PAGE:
I remember when I first considered teaching English eight years ago. At that time I was working at an upscale steak restaurant in Chicago. It was a pretty good gig, really. I made a lot of money, I had a lot of free time, but it wasn’t stimulating enough. I wanted more: I wanted to feel like I was making a difference, to challenge myself and to go on an adventure.
It was a tough decision at that time to decide whether or not TEFL was something I’d be good at, or even like. Before paying for the TEFL course and buying that expensive ticket abroad, I wanted some assurance that I was making the right decision. In the end, I just jumped into the profession and took my chances. It worked out for me, but I’ve seen many teachers come and go who definitely had made the wrong decision. Read on for my advice on whether TEFL is right for you.
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Do you have the right personality?
It may not seem like that big of a thing, but personality plays a huge factor in TEFL teaching. There is no one particular formula for what makes a great teacher, but there are some things you should be honest with yourself about. One such thing is whether or not you are sociable enough for the profession.
I don’t necessarily mean that you are particularly outgoing and always the life of the party, what I mean is that the idea of standing in front of a room of adults (probably older than you) doesn’t scare you to death. Likewise, it is necessary that you have the social skills to at least LEAD a conversation with a private student. I had never considered myself that outgoing before I started teaching, but now I am definitely more comfortable with groups of people I don’t know, and starting conversations from dust. Can you visualize yourself teaching a room full of people or does that seem impossible?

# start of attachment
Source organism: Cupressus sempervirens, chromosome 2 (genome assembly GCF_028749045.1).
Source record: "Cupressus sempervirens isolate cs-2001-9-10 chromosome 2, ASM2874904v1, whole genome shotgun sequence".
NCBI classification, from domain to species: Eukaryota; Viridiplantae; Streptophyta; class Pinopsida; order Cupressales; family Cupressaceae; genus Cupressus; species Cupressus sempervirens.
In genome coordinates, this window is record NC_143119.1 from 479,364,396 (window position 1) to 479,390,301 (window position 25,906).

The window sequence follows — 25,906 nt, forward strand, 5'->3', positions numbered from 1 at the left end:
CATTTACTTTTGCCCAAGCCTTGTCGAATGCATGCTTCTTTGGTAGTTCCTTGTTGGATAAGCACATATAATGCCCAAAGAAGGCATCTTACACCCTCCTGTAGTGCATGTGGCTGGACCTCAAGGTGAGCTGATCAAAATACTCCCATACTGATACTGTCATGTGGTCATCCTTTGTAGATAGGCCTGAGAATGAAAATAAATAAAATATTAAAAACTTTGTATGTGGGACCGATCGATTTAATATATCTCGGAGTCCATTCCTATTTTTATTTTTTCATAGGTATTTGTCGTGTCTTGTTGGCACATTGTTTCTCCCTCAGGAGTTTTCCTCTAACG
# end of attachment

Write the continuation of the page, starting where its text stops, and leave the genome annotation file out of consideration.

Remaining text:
Other personality traits that are useful in the TEFL profession are patience, empathy, creativity, and adaptability. Regarding patience and empathy, one thing that takes some time is to realize just how difficult it is to be in a classroom where the only language being spoken is not your own. It’s extremely stressful to be put on blast by the teacher and asked to do something that you don’t understand. It’s important that you, as a potential teacher, have the ability to look at things from the students’ point of view. It’s crucial that the teacher not to get upset when students (adults or children) are not doing exactly what you had planned for them to do.
As for creativity, I find that my own has been the most important currency in my teaching. Every day I sit down with a book and find the language points of the lesson. Then, every day I need to somehow turn these into an engaging lesson full of relatively new activities that the students will like. If you are a creative person, this is a lot of fun. If you lack that spark, in my experience, you will find teaching very challenging.